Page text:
Well . . .
As Joshua mentioned over a week ago, we did, as planned, attend “the Judy Garland play” this past weekend.
Not only did Josh and I go, but my parents went as well—as did my sister-in-law and my middle brother.
Of the adult members of my family, only my older brother had no interest in seeing a production that has generated much interest in the Twin Cities. In fact, my older brother made great fun of us and our “inexplicable” curiosity to see a play about a silly show-business figure—and he happily stayed home Saturday night to attend to my nephew and niece.
The text of the play was not good. It was of a standard well-known to viewers of low-quality, low-budget biographical movies made for television—and seemed to have been written by a committee of reporters on loan from Variety.
The show-biz bio is such an inherently-corrupt genre that it should have died out decades ago. For whatever reason, the genre has exhibited great endurance, probably because segments of the population are fascinated by the lives of celebrities. Nonetheless, the question must be asked: what is this sort of thing doing onstage at The Guthrie?
Normally I am immune to show-business proceedings as well as plays and musicals about show-business proceedings, but so many persons whose opinions I respect had offered acclaim to the actress portraying Judy Garland that I, too, had eagerly wanted to see the play.
The actress, Tracie Bennett, gave a brilliant portrayal. I would describe her performance as sensational. She somehow got under the skin of Judy Garland, and exposed both the demons that drove Garland to an early death and the gamine quality that made Garland a star. Often the dueling natures were on display at the same time.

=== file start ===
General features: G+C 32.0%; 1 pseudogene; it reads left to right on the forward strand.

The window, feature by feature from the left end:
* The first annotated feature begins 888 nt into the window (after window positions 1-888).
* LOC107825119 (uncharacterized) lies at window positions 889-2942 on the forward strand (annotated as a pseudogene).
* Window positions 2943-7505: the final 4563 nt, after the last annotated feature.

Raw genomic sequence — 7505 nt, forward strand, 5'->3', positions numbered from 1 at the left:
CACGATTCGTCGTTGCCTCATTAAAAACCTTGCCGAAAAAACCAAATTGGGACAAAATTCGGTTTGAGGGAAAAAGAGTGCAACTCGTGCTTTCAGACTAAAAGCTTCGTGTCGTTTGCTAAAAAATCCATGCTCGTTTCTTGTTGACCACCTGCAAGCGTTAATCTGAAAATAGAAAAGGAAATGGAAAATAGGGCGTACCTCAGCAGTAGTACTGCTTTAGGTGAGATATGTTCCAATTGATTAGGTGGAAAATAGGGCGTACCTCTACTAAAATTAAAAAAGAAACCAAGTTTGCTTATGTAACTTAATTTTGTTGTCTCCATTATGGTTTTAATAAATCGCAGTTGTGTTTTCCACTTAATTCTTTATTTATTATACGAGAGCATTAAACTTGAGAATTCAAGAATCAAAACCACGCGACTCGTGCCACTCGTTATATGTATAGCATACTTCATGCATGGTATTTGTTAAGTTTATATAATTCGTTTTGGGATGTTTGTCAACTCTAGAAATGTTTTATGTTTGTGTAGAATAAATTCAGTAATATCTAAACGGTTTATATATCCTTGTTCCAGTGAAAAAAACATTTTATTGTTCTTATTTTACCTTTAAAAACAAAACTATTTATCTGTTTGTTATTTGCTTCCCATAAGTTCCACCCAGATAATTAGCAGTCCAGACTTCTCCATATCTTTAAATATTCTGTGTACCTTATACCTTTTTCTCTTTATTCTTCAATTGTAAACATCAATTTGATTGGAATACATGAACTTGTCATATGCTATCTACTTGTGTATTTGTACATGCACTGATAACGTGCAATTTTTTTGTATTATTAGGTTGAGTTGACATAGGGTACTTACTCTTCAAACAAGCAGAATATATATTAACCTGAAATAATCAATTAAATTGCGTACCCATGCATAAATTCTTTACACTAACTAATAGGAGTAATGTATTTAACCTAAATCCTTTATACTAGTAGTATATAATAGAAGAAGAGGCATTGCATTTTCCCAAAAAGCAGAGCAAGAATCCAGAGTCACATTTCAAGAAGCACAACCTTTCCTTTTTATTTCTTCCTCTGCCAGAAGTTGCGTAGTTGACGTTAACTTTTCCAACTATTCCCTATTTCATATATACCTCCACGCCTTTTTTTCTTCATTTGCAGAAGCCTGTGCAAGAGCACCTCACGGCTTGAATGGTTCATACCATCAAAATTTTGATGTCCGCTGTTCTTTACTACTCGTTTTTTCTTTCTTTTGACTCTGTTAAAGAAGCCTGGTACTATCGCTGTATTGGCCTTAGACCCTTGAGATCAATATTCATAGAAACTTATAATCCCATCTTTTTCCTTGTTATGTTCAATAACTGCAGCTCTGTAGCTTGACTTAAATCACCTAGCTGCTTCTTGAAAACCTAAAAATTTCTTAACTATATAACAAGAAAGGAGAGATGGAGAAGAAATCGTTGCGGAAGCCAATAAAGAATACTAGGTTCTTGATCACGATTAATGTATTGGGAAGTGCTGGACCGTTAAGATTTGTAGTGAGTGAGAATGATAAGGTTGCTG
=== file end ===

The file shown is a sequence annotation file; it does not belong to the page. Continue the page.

During the play, Bennett was called upon to sing snippets from several songs Garland had made her own—and it was almost unbelievable how Judy Garland-like were Bennett’s renditions of such songs. Bennett is surely offering the performance of her career.
The play is set in London in late 1968, several months before Garland’s death. Garland is seen interacting with her agent (and soon-to-be final husband) as well as her accompanist, both of whom are trying to get Garland through a difficult London engagement. The dialogue is sometimes biting and cruel, and other times full of wit and laughter—yet the writing never goes anywhere and the characters remain cardboard Hollywood “types” borrowed from a thousand MGM backstage musicals. The play is more series of vignettes than fully-developed drama, a scattered gallery of glimpses into the backstage machinations that preceded Garland’s public performances at the end of Garland’s career. The play’s author has no insight to offer about events or personages, and he does not do a good job of shaping his material. The viewer learns nothing about Garland that has not been revealed in countless old magazine articles and mass-market biographies.
And yet . . .
As a vehicle for Bennett, “The End Of The Rainbow” was a pleasure to sit through. Without actually offering an impersonation of Garland, Bennett somehow made the audience believe that Bennett WAS Judy Garland for two-and-a-quarter hours. Bennett was, quite simply, a phenomenon.
After the production moves to Broadway next month, I predict that Bennett will be the recipient of incredible amounts of press coverage bordering on adulation—and I will be amazed if Bennett does not win this year’s Tony Award for Best Actress In A Play.
Judy Garland’s birthplace in Grand Rapids, Minnesota, a town otherwise known for producing hockey players.